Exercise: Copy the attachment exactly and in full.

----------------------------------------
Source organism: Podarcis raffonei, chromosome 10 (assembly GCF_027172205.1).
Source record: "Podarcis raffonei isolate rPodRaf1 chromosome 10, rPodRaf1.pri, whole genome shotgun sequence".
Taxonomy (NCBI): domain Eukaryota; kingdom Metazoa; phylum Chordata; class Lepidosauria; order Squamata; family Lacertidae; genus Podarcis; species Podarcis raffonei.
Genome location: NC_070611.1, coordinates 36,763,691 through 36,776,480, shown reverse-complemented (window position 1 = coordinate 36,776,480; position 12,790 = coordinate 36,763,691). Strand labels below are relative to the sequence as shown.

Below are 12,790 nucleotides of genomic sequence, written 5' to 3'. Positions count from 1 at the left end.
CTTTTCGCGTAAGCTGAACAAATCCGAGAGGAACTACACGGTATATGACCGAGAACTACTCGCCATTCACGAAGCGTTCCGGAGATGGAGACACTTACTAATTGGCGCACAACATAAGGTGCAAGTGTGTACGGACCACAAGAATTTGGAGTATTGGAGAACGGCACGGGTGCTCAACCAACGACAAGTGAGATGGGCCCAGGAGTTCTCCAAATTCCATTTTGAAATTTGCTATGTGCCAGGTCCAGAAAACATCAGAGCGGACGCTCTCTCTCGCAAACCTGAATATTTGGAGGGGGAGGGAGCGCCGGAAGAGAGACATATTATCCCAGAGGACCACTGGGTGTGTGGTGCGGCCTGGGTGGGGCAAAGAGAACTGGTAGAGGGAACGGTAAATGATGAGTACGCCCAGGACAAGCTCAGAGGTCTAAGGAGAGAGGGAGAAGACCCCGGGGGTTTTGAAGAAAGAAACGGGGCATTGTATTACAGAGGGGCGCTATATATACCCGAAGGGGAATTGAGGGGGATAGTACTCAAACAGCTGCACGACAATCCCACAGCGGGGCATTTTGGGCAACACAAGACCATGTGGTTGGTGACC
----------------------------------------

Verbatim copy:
Source organism: Podarcis raffonei, chromosome 10 (assembly GCF_027172205.1).
Source record: "Podarcis raffonei isolate rPodRaf1 chromosome 10, rPodRaf1.pri, whole genome shotgun sequence".
Taxonomy (NCBI): domain Eukaryota; kingdom Metazoa; phylum Chordata; class Lepidosauria; order Squamata; family Lacertidae; genus Podarcis; species Podarcis raffonei.
Genome location: NC_070611.1, coordinates 36,763,691 through 36,776,480, shown reverse-complemented (window position 1 = coordinate 36,776,480; position 12,790 = coordinate 36,763,691). Strand labels below are relative to the sequence as shown.

Below are 12,790 nucleotides of genomic sequence, written 5' to 3'. Positions count from 1 at the left end.
CTTTTCGCGTAAGCTGAACAAATCCGAGAGGAACTACACGGTATATGACCGAGAACTACTCGCCATTCACGAAGCGTTCCGGAGATGGAGACACTTACTAATTGGCGCACAACATAAGGTGCAAGTGTGTACGGACCACAAGAATTTGGAGTATTGGAGAACGGCACGGGTGCTCAACCAACGACAAGTGAGATGGGCCCAGGAGTTCTCCAAATTCCATTTTGAAATTTGCTATGTGCCAGGTCCAGAAAACATCAGAGCGGACGCTCTCTCTCGCAAACCTGAATATTTGGAGGGGGAGGGAGCGCCGGAAGAGAGACATATTATCCCAGAGGACCACTGGGTGTGTGGTGCGGCCTGGGTGGGGCAAAGAGAACTGGTAGAGGGAACGGTAAATGATGAGTACGCCCAGGACAAGCTCAGAGGTCTAAGGAGAGAGGGAGAAGACCCCGGGGGTTTTGAAGAAAGAAACGGGGCATTGTATTACAGAGGGGCGCTATATATACCCGAAGGGGAATTGAGGGGGATAGTACTCAAACAGCTGCACGACAATCCCACAGCGGGGCATTTTGGGCAACACAAGACCATGTGGTTGGTGACC